You know the drill. Good things happen to people who know people. That’s how internships and jobs are landed—personal connections. But what if you don’t know anyone? How are you supposed to get that internship, let alone a job?
Here are four proactive and creative things that you can do to beat the odds. [TWEET]
It’s never too early to craft a unique personal brand. That’s the kind of thing that really sings to recruiters, plus it shows a fluency with valuable social media platforms. Use your favorite apps to create a platform and an atmosphere around yourself and your particular skills and interests. And use web software and blog sites to showcase your best accomplishments online. Think of it as an online portfolio, no matter what your field.
And keep it professional. Double-check your e-presence with the help of a site like Reppler.com. Then get involved in any important discussions in your chosen field.
When you’re working on your resume and cover letter, do yourself a favor and make them as targeted specifically to the job or internship you want as possible. Try printing out both the job description and your resume and then go through both with a highlighter. You want as many keywords to overlap as possible. If you don’t have many, go back through and retool your resume. Then draft a customized cover letter for that particular position. It shows your thoroughness and also your level of investment—before you even get an interview.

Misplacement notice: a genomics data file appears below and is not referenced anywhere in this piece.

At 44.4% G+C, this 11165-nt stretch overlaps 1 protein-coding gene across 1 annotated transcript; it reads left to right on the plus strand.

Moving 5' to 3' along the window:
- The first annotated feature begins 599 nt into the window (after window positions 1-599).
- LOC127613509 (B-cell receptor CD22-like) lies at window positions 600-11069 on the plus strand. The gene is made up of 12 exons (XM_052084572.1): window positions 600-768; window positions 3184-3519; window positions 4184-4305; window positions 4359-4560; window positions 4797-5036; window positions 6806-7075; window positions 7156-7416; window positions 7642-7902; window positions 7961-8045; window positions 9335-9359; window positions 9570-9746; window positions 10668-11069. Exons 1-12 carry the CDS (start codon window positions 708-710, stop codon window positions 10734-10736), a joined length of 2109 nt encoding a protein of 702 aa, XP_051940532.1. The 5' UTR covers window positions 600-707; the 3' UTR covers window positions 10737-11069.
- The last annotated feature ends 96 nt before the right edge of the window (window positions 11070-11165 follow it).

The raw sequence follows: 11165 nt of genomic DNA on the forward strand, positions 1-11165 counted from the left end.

Go to the Office
Your college or university has a career office for a reason. Use it. Career advisors are trained to help with general job search strategies, and can be an invaluable resource, but there are also career advisors there who have specific knowledge of the field you’re trying to break into. Go and pick their brains. Have them run a fine-toothed comb over your materials. Ask them for strategic advice. You never know what they could turn up, including companies searching for candidates just like you!
Go Above and Beyond
The rest is up to your professionalism and charm. Read up on the company before the interview. Practice your answers to typical sample questions. Get a good night’s sleep, dress appropriately, always be 10 minutes early. Shake hands with everyone. Make eye contact. Stay on your toes. Be personable and warm while making them see how qualified you are. Then write a thoughtful follow-up thank you email and address it to your interviewers by name.
Note: This article originally appeared in TheJobNetwork